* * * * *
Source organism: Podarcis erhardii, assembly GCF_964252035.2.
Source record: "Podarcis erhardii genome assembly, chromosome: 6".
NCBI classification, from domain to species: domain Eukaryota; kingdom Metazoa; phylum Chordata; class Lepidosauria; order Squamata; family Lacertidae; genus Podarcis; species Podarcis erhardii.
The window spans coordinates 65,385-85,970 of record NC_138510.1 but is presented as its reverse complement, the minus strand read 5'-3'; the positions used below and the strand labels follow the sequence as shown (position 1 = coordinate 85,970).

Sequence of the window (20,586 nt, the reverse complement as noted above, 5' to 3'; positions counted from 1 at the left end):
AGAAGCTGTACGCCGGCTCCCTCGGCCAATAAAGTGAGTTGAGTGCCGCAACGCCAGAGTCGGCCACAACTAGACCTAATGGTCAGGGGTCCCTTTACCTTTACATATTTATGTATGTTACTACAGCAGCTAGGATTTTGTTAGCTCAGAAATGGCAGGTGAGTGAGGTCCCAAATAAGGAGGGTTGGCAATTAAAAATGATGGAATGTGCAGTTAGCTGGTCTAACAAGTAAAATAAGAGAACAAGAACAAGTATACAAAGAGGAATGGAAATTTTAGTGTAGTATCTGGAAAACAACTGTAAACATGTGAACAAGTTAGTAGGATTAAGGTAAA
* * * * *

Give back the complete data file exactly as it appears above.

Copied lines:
Source organism: Podarcis erhardii, assembly GCF_964252035.2.
Source record: "Podarcis erhardii genome assembly, chromosome: 6".
NCBI classification, from domain to species: domain Eukaryota; kingdom Metazoa; phylum Chordata; class Lepidosauria; order Squamata; family Lacertidae; genus Podarcis; species Podarcis erhardii.
The window spans coordinates 65,385-85,970 of record NC_138510.1 but is presented as its reverse complement, the minus strand read 5'-3'; the positions used below and the strand labels follow the sequence as shown (position 1 = coordinate 85,970).

Sequence of the window (20,586 nt, the reverse complement as noted above, 5' to 3'; positions counted from 1 at the left end):
AGAAGCTGTACGCCGGCTCCCTCGGCCAATAAAGTGAGTTGAGTGCCGCAACGCCAGAGTCGGCCACAACTAGACCTAATGGTCAGGGGTCCCTTTACCTTTACATATTTATGTATGTTACTACAGCAGCTAGGATTTTGTTAGCTCAGAAATGGCAGGTGAGTGAGGTCCCAAATAAGGAGGGTTGGCAATTAAAAATGATGGAATGTGCAGTTAGCTGGTCTAACAAGTAAAATAAGAGAACAAGAACAAGTATACAAAGAGGAATGGAAATTTTAGTGTAGTATCTGGAAAACAACTGTAAACATGTGAACAAGTTAGTAGGATTAAGGTAAA